example  1.2.3.4@5300  or 1.2.3.4/24@5300 for port 5300. Note the ip-spec ranges do
              not use spaces around the /, &, @ and - symbols.

       outgoing-interface: <ip-address>
              Access control list. The listed address is used to request AXFR|IXFR (in case of  a
              secondary) or used to send notifies (in case of a primary).

              The  ip-address  is  a plain IP address (IPv4 or IPv6).  A port number can be added
              using a suffix of @number, for example 1.2.3.4@5300.

   Key Declarations
       The key: clause establishes a key for use in access control lists. It  has  the  following
       attributes.

       name: <string>
              The key name. Used to refer to this key in the access control list.

       algorithm: <string>
              Authentication algorithm for this key.

       secret: <base64 blob>
              The  base64  encoded  shared  secret. It is possible to put the secret: declaration
              (and base64 blob) into a different file, and then to include: that  file.  In  this
              way the key secret and the rest of the configuration file, which may have different
              security policies, can be split apart.

NSD CONFIGURATION FOR BIND9 HACKERS

       BIND9  is  a  name  server  implementation  with  its  own  configuration   file   format,
       named.conf(5). BIND9 types zones as 'Master' or 'Slave'.

   Slave zones
       For  a  slave zone, the master servers are listed. The master servers are queried for zone
       data, and are listened to for update notifications.  In NSD these two properties  need  to
       be  configured  separately,  by listing the master address in allow-notify and request-xfr
       statements.

       In BIND9 you only  need  to  provide  allow-notify  elements  for  any  extra  sources  of
       notifications  (i.e.  the  operators), NSD needs to have allow-notify for both masters and
       operators. BIND9 allows additional transfer sources, in NSD you list those as request-xfr.

       Here is an example of a slave zone in BIND9 syntax.

       # Config file for example.org options {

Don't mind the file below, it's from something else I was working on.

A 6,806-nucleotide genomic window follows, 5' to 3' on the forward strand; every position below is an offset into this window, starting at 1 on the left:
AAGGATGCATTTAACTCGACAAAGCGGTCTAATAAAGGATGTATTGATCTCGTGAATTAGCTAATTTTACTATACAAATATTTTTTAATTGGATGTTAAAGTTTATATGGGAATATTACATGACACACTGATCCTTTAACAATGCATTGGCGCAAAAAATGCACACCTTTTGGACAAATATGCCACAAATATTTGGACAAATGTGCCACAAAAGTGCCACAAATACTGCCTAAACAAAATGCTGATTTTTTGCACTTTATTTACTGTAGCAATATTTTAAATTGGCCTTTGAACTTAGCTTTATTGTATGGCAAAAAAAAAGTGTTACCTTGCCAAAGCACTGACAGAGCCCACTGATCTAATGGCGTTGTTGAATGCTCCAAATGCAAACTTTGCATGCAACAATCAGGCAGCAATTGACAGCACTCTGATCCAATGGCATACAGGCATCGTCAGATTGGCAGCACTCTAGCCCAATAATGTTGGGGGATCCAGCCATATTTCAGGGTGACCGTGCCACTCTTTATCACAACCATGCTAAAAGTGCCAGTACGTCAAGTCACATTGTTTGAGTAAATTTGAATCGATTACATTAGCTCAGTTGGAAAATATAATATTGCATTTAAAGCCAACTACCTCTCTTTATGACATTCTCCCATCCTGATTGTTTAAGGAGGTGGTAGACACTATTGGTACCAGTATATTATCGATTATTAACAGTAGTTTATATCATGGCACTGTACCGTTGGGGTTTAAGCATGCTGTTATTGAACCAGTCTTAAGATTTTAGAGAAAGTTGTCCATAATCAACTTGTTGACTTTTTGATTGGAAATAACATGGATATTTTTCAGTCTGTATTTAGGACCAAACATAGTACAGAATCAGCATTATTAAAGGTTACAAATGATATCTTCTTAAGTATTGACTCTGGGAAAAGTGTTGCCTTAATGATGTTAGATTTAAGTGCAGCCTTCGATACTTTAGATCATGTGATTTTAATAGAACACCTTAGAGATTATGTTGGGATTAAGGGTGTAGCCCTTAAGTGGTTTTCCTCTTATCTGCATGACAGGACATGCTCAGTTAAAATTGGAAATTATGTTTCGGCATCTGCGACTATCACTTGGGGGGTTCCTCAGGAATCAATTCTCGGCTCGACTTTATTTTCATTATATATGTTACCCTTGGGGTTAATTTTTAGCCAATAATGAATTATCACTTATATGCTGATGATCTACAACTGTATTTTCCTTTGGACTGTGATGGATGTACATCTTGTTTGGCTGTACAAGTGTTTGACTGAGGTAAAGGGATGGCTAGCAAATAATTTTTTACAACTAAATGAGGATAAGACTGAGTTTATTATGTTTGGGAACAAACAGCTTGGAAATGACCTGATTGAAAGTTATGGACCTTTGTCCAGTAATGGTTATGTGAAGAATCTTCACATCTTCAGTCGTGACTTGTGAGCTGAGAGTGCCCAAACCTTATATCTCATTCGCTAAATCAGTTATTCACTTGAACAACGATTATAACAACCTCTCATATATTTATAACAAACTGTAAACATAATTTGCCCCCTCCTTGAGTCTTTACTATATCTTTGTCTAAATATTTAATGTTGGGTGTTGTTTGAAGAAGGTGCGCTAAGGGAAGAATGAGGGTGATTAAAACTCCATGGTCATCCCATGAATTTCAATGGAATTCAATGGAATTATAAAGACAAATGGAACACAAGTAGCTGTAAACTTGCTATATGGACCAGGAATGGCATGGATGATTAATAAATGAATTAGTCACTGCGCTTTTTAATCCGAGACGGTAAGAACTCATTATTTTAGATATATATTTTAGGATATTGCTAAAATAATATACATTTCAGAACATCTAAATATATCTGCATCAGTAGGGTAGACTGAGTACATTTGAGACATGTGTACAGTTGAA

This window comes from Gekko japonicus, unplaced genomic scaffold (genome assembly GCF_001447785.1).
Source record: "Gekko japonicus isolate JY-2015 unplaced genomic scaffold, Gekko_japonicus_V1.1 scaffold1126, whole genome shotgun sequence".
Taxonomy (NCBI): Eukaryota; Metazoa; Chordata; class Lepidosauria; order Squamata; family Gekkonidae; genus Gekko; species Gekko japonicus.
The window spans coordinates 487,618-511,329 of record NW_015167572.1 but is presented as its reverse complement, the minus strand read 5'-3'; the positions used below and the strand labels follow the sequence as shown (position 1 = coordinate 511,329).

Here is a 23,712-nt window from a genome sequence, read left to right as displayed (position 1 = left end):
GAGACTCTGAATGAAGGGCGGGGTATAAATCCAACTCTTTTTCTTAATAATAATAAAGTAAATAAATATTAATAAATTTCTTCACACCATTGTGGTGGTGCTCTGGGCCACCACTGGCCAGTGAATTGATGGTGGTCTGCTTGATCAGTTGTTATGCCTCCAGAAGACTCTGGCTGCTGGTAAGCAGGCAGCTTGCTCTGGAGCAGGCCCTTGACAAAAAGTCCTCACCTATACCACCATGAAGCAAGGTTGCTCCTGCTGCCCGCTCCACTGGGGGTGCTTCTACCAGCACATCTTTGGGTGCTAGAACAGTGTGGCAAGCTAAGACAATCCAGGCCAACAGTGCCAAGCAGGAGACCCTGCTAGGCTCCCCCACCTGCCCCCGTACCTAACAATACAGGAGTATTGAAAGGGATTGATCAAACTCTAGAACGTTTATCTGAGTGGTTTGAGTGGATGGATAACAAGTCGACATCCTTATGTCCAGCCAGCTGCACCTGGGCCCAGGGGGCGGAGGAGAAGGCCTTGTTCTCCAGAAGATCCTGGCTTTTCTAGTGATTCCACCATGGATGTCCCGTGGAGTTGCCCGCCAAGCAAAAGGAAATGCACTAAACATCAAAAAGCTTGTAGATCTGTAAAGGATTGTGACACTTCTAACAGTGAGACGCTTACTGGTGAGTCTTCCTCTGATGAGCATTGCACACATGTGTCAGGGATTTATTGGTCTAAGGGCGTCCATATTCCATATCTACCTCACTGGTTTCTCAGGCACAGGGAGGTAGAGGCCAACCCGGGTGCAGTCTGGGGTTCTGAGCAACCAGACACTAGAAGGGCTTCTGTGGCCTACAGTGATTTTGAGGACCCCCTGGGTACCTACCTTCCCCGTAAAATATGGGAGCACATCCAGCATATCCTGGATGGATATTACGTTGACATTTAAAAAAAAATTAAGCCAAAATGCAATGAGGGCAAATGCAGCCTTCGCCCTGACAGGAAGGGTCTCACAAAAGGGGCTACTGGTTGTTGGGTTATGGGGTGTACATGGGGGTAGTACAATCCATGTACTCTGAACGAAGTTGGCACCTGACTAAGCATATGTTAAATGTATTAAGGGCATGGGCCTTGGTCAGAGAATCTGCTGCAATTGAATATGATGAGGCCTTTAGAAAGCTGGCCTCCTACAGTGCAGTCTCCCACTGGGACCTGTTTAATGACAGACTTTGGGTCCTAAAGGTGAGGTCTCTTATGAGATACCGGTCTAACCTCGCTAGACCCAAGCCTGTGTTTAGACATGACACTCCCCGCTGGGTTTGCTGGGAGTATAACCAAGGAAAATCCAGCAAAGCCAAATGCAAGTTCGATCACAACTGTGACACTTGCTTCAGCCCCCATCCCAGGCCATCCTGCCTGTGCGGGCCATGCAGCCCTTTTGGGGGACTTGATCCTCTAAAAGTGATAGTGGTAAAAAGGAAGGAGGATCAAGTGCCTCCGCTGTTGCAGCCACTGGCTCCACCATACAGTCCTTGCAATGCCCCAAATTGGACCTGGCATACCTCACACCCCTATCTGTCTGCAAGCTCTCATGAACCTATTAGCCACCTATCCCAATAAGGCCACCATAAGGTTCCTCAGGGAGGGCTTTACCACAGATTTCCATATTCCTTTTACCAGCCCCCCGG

dnssec-enable yes;
       };

       key tsig.example.org. {
            algorithm hmac-md5;
            secret "aaaaaabbbbbbccccccdddddd";
       };

       server 162.0.4.49 {
            keys { tsig.example.org. ; };
       };

       zone "example.org" {
            type slave;
            file "secondary/example.org.signed";
            masters { 162.0.4.49; };
       };

       For NSD, DNSSEC is enabled automatically for zones  that  are  signed.  The  dnssec-enable
       statement  in  the  options  clause  is  not needed. In NSD keys are associated with an IP
       address in the access control list statement, therefore  the  server{}  statement  is  not
       needed. Below is the same example in an NSD config file.

       # Config file for example.org
       key:
            name: tsig.example.org.
            algorithm: hmac-md5
            secret: "aaaaaabbbbbbccccccdddddd"

       zone:
            name: "example.org"
            zonefile: "secondary/example.org.signed"
            # the master is allowed to notify and will provide zone data.
            allow-notify: 162.0.4.49 NOKEY
            request-xfr: 162.0.4.49 tsig.example.org.

       Notice  that  the  master is listed twice, once to allow it to send notifies to this slave
       server and once to tell the slave server  where  to  look  for  updates  zone  data.  More
       allow-notify and request-xfr lines can be added to specify more masters.

       It  is possible to specify extra allow-notify lines for addresses that are also allowed to
       send notifications to this slave server.

   Master zones
       For a master zone in BIND9, the slave servers are listed. These  slave  servers  are  sent
       notifications  of  updated  and  are  allowed to request transfer of the zone data. In NSD
       these two properties need to be configured separately.

       Here is an example of a master zone in BIND9 syntax.

       zone "example.nl" {
            type master;
            file "example.nl";
       };

       In NSD syntax this becomes:

       zone:
            name: "example.nl"
            zonefile: "example.nl"
            # allow anybody to request xfr.
            provide-xfr: 0.0.0.0/0 NOKEY
            provide-xfr: ::0/0 NOKEY

            # to list a slave server you would in general give
            # provide-xfr: 1.2.3.4 tsig-key.name.
            # notify: 1.2.3.4 NOKEY

   Other
       NSD is an authoritative only DNS server. This means that it  is  meant  as  a  primary  or
       secondary  server  for  zones,  providing  DNS data to DNS resolvers and caches. BIND9 can
       function as an authoritative DNS server, the configuration options for that  are  compared
       with  those  for  NSD  in  this section. However, BIND9 can also function as a resolver or
       cache. The configuration options that BIND9 has for the resolver or caching thus  have  no
       equivalents for NSD.

FILES

       /var/lib/nsd3/nsd.db
              default NSD database

       /etc/nsd3/nsd.conf
              default NSD configuration file

SEE ALSO

       nsd(8), nsdc(8), nsd-checkconf(8), nsd-notify(8), nsd-patch(8), nsd-xfer(8), zonec(8)

AUTHORS

       NSD  was  written  by  NLnet  Labs and RIPE NCC joint team. Please see CREDITS file in the
       distribution for further details.

BUGS

       nsd.conf is parsed by a primitive parser, error messages may not be to the point.